2016 has been an eventful and promising year for ESA’s ExoMars mission. After successfully placing the Trace Gas Orbiter into Mars’ orbit on 19 October, the orbiter has sent back its first images, tested its instruments and performed in orbit calibration measurements and health checks.
The Schiaparelli lander collected almost all of its expected data before its unexpected crash landing on the Martian surface. Crucial lessons will be learnt from this for the recently approved 2020 ExoMars mission, which will put Europe’s first rover on Mars.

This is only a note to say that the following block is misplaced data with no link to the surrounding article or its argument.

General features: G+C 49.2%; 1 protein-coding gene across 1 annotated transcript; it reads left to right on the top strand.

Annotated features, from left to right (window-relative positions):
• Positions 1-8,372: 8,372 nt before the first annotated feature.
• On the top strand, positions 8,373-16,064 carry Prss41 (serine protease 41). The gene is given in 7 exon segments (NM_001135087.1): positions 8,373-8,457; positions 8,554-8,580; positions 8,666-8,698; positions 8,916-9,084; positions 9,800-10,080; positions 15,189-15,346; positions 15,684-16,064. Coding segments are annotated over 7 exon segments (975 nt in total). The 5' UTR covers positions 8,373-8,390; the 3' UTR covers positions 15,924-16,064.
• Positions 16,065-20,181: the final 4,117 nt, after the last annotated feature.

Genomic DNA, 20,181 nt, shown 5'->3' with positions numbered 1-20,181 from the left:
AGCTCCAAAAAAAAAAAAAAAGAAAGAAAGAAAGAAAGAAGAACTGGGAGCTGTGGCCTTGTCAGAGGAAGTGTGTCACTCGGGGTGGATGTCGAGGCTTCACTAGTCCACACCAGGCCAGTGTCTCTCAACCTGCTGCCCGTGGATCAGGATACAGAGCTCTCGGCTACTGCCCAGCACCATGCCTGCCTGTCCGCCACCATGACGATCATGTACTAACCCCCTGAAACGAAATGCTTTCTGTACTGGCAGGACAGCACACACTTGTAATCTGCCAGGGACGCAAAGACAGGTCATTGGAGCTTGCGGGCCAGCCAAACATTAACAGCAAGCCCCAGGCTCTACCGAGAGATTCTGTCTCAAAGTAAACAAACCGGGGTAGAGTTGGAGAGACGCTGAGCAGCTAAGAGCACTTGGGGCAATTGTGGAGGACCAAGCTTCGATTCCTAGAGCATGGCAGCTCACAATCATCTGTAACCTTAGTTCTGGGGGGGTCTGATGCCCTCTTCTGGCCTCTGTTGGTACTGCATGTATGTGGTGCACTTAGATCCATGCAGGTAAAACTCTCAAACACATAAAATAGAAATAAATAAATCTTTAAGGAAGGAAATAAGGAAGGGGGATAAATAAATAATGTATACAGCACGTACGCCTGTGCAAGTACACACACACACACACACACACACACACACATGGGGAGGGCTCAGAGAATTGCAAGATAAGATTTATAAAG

The precise cause of the lander loss is still being investigated but preliminary technical investigations have found that the atmospheric entry and slowing down in the early phases went exactly as planned.
In all, since its launch in March 2016, the ExoMars mission has been a mixture of successes and one unexpected set back. Looking ahead, the Trace Gas Orbiter will start aerobraking in March 2017 to gradually slow down over the following months. By the end of 2017, the orbiter will be in a lower, near circular orbit of 400 kms and ExoMars’ primary science mission can begin.
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